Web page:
In Miller v. Alabama, 567 U.S. 460 (2012), the Supreme Court held that a person who commits a homicide when he or she is under 18 may not be mandatorily sentenced to life without parole; the sentencing judge must have discretion to impose a lesser punishment. In Montgomery v. Louisiana, 577 U.S. 190 (2016), the Court held that Miller applies retroactively. When Montgomery was decided, I wondered (here) whether it did more than merely address Miller’s retroactive application. Language in the case indicated that a sentence of life without parole would be constitutionally permissible for only the most the most troubling young defendants—“those whose crimes reflect permanent incorrigibility.” Id. at 209. In Jones v. Mississippi, 593 U.S. ___ (2021), decided last week, the Court made clear that the Constitution does not require a sentencer to make a separate factual finding of permanent incorrigibility before sentencing a defendant to life without parole.
One of the last public events I attended before the pandemic upended life as we knew it were oral arguments before the United States Supreme Court. The week I was there turned out to be the last week of in-person oral arguments before arguments first were postponed and later resumed by teleconference. The Supreme Court took the long view of this interruption, noting that it was not unprecedented as the court had postponed arguments in October 1918 because of the Spanish flu epidemic and in 1793 and 1798 because of yellow fever outbreaks. Notwithstanding the change in procedures, the work of the high court — like the work of our state courts — continues. That work includes review in several criminal cases during its 2020 term.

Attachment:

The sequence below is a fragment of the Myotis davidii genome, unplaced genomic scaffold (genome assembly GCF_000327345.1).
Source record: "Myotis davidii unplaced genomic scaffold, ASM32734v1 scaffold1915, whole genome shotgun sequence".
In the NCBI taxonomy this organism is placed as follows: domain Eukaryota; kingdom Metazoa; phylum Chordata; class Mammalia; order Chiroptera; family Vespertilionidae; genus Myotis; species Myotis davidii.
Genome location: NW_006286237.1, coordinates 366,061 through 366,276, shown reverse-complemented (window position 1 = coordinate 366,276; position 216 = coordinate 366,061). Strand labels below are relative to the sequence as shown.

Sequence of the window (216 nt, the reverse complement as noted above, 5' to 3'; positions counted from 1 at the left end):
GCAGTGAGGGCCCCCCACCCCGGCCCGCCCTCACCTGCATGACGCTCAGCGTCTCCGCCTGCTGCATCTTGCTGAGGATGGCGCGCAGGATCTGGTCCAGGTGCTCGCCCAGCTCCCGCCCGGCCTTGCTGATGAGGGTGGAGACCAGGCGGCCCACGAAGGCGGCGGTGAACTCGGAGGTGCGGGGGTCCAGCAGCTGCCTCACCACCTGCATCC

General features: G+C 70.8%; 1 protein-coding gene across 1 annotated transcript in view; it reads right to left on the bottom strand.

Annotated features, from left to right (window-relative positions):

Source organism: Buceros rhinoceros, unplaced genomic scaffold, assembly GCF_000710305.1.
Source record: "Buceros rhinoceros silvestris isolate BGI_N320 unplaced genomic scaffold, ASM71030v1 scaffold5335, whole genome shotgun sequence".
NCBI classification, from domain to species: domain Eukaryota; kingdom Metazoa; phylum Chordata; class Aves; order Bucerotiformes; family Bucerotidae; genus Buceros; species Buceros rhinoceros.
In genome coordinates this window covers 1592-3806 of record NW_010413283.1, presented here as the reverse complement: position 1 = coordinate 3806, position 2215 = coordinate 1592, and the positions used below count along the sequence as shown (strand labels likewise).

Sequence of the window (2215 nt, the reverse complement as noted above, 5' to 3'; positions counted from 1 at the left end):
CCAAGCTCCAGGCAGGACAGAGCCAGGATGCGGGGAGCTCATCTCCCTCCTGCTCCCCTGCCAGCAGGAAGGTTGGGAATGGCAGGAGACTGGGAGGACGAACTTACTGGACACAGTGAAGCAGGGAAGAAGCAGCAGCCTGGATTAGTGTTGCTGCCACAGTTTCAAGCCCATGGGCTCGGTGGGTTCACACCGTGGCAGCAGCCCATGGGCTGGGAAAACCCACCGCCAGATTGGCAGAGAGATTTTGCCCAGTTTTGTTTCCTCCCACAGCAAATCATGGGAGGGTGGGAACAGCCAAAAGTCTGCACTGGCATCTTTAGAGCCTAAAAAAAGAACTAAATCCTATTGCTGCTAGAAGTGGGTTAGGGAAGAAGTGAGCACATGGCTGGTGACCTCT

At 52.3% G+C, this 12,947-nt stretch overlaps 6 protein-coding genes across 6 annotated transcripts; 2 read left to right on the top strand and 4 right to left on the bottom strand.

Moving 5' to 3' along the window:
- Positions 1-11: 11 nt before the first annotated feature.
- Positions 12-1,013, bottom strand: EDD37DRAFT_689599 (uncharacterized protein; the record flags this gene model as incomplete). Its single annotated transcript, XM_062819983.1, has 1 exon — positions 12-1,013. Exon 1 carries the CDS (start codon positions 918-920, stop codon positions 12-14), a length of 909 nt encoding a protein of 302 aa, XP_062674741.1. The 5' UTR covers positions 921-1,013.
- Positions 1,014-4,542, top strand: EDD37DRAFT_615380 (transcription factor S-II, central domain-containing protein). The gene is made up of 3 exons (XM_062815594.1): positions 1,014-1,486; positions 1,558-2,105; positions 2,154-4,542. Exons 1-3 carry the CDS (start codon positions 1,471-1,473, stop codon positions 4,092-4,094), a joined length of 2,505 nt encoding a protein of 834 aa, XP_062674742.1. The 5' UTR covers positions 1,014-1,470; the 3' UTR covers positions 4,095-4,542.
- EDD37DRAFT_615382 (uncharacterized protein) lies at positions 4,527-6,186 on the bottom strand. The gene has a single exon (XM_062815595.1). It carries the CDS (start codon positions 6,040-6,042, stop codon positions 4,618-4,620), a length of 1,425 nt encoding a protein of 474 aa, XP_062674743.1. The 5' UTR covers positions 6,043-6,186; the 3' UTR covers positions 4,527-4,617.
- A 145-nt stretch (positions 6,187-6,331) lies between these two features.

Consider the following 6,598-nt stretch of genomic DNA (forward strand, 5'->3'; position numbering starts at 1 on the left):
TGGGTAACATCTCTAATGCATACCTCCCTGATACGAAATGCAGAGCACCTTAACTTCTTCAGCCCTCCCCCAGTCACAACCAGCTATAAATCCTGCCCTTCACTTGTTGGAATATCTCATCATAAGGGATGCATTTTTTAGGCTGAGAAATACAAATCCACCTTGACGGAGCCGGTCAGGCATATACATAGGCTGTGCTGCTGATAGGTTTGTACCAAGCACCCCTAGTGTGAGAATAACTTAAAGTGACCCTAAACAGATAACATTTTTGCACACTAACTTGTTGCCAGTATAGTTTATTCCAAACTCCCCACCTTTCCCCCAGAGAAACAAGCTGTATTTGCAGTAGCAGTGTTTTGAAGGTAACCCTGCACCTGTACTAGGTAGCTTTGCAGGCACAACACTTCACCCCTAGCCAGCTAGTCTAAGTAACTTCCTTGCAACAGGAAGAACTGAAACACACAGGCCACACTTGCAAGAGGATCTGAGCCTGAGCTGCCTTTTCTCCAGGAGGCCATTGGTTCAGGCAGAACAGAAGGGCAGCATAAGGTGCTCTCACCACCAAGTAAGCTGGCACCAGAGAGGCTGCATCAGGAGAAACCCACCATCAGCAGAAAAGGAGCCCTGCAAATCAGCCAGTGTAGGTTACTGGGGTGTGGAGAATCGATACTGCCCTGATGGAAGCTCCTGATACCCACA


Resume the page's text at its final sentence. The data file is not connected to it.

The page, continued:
Listed below are the principal criminal law cases currently before the Court, with a link to the docket entry for each case, followed by the Questions Presented. If telephonic oral argument has been held, the entry includes a link to the transcript of that argument.
In Miller v. Alabama, 567 U.S. 460 (2012), the Supreme Court held that a sentencing regime that makes life without parole mandatory for a murder committed by a defendant under the age of 18 is unconstitutional. The rule applies retroactively. Montgomery v. Louisiana, 577 U.S. __, 136 S. Ct. 718 (2016). North Carolina amended its statutes to comply with the ruling in 2012, enacting G.S. 15A-1340.19A through -1340.19D to create an option to sentence certain young defendants to life with the possibility of parole after 25 years. Today’s post considers where we are after a half-decade under the new regime.
The Supreme Court held Monday that the rule from Miller v. Alabama, 567 U.S. __ (2012), applies retroactively. In Miller, the Court held that a sentencing regime that makes life without parole mandatory for a murder committed by a defendant under the age of 18 is cruel and unusual punishment. In Montgomery v. Louisiana, 577 U.S. __ (2016), the Court said that rule likewise applies to defendants whose cases were final before Miller was decided on June 25, 2012.